Refinancing Your Mortgage: It’s not just about the rate
These are truly remarkable times in the mortgage industry. Mortgage rates are generally still at their lowest point in decades, presenting homeowners with a once-in-a lifetime opportunity to lock in rates while they’re at or near the bottom. No one can say for certain whether rates can or will drop even further, but what is certain is that, at some point, they will go up. So, if you have equity in your home and you escaped the pandemic financially unscathed, there may be no better time than now to refinance your mortgage.
What To Consider
Unquestionably, declining interest rates are the primary impetus for refinancing a mortgage, but there are other considerations that go into determining if it truly makes sense for you in the long run. Lower rates don’t always translate into lower overall costs. When you refinance, your loan amortization begins anew, and your new payments will once again be top loaded with interest as oppose to principal. It is important to consider your long-term goals and outlook; otherwise you could find yourself increasing your long-term costs. The following reasons make refinancing your mortgage a good idea:
- It will lower your monthly payment: While that may be true, you still need to calculate the long-term impact on the total cost of ownership. If the total interest you will be paying on the new mortgage is more than what you would have paid under your existing mortgage, you haven’t improved your situation. While some people need to lower their monthly payment out of necessity, those who can afford their current mortgage payment may be better off because they’re further ahead on the principal portion of their amortization. Also, if you don’t plan on keeping your home for at least ten years, you may not make up the additional cost of loan fees. Generally, if you can’t lower your rate by at least a point, your breakeven will be longer than ten years.
- It will shorten your loan term: The best way to take advantage of historically low mortgage rates is refinance into a shorter loan. Shorter term mortgages usually carry mortgage rates a half point below the standard 30 year mortgage. It could be a great opportunity to pay off your mortgage early, so you can redeploy your cash flow to savings. It’s important to consider that, because the length of the mortgage is shorter, your monthly payments may be higher due to the acceleration of principal payments. As an alternative, you could apply your excess cash flow to your principle on your existing mortgage and have the similar effect of paying off your mortgage early.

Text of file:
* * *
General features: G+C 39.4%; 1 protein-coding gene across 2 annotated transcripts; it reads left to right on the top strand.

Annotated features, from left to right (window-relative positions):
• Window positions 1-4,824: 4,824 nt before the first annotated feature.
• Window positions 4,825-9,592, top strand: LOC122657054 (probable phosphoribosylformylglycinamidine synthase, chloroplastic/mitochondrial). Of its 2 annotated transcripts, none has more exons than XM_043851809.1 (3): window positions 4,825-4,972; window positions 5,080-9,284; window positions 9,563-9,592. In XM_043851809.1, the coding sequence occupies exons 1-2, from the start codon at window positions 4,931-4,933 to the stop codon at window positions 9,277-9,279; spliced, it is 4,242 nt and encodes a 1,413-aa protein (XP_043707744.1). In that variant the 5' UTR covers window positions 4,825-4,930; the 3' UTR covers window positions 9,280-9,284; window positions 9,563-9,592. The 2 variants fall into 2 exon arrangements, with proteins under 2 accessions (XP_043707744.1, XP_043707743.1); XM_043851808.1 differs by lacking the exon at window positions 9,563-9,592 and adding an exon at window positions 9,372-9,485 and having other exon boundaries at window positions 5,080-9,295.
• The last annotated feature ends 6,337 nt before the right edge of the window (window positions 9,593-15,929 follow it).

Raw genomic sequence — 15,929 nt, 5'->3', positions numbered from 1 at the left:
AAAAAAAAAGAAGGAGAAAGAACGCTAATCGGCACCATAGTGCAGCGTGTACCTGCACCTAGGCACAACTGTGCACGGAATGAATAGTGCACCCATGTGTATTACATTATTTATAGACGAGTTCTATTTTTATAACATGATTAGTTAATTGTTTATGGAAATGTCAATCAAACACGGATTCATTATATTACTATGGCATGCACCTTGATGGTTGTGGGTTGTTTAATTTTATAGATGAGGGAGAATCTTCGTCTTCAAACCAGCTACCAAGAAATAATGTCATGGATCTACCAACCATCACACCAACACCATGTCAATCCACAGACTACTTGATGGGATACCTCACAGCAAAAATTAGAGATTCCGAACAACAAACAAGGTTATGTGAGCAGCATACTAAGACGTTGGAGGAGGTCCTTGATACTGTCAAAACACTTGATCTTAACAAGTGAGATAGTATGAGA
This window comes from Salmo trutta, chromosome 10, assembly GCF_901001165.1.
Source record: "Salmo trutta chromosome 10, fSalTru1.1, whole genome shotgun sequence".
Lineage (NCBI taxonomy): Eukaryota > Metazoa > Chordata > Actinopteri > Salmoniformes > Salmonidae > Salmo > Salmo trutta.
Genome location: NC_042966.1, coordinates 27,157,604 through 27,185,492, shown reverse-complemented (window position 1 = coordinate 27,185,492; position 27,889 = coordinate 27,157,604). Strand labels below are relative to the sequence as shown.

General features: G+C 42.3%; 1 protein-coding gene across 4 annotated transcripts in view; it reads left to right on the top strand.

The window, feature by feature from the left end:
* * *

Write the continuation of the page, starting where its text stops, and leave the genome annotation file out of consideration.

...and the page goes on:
- You need to cash out some equity: If you are in a solid equity position in your home, a cash-out equity refinance can give you access to the equity if you truly feel you have a better use for it. Generally, a cash-out refinance is done through a home equity loan or line-of-credit. This is risky on two fronts: First, if the market in your area is still somewhat volatile you could risk a decline in your remaining equity. Second, if you take out a home equity line of credit, your variable rate could increase as interest rates increase. It’s strongly recommended that you be able to maintain at least a 10 percent equity position in your home after the refinance.
Generally, you should consider a refinance when, considering short- and long-term costs and savings, you can markedly improve your financial situation.
How to Get the Lowest Rate
Just because a lender is offering the lowest possible rate doesn’t mean they’ll actually give it you. Typically, lenders reserve their best possible rates for the most credit worthy borrowers – those with sterling credit histories, 800-plus scores, low debt-income ratios, etc. So, unless you are in that category you could wind up with a higher rate which could blow your cost/savings calculations out the window. You need to know where you stand before you apply. Your lender should be able to give you an indication of your standing before you get deep into the application process, but you won’t know the exact rate you qualify for until you apply and are approved. To better your chances of obtaining the best rate you should do the following:
Work on increasing your credit score. The difference between a score of 780 and 800 could be a half- to three-quarters of a point.
Lower your debt-income ratio. You can get approved with a debt-income ratio of 38 percent, but, if you want to attract the lowest rates, get it down below 31 percent. Pay off debt or increase your income.
Make sure your loan-to-value is at least 10 percent after the refinance. This is where you have the least amount of control. Some banks may be willing to refinance at higher LTV, but they will likely charge higher rates to do so.
Ultimately, the decision to refinance your home is a decision that should be made after considerable research and conversations with your financial experts. If you find that enough of the answers to these questions point toward yes, refinancing may be the smartest way to go. Ask a Washington Trust Mortgage Specialist today if refinancing your home may be right for you.
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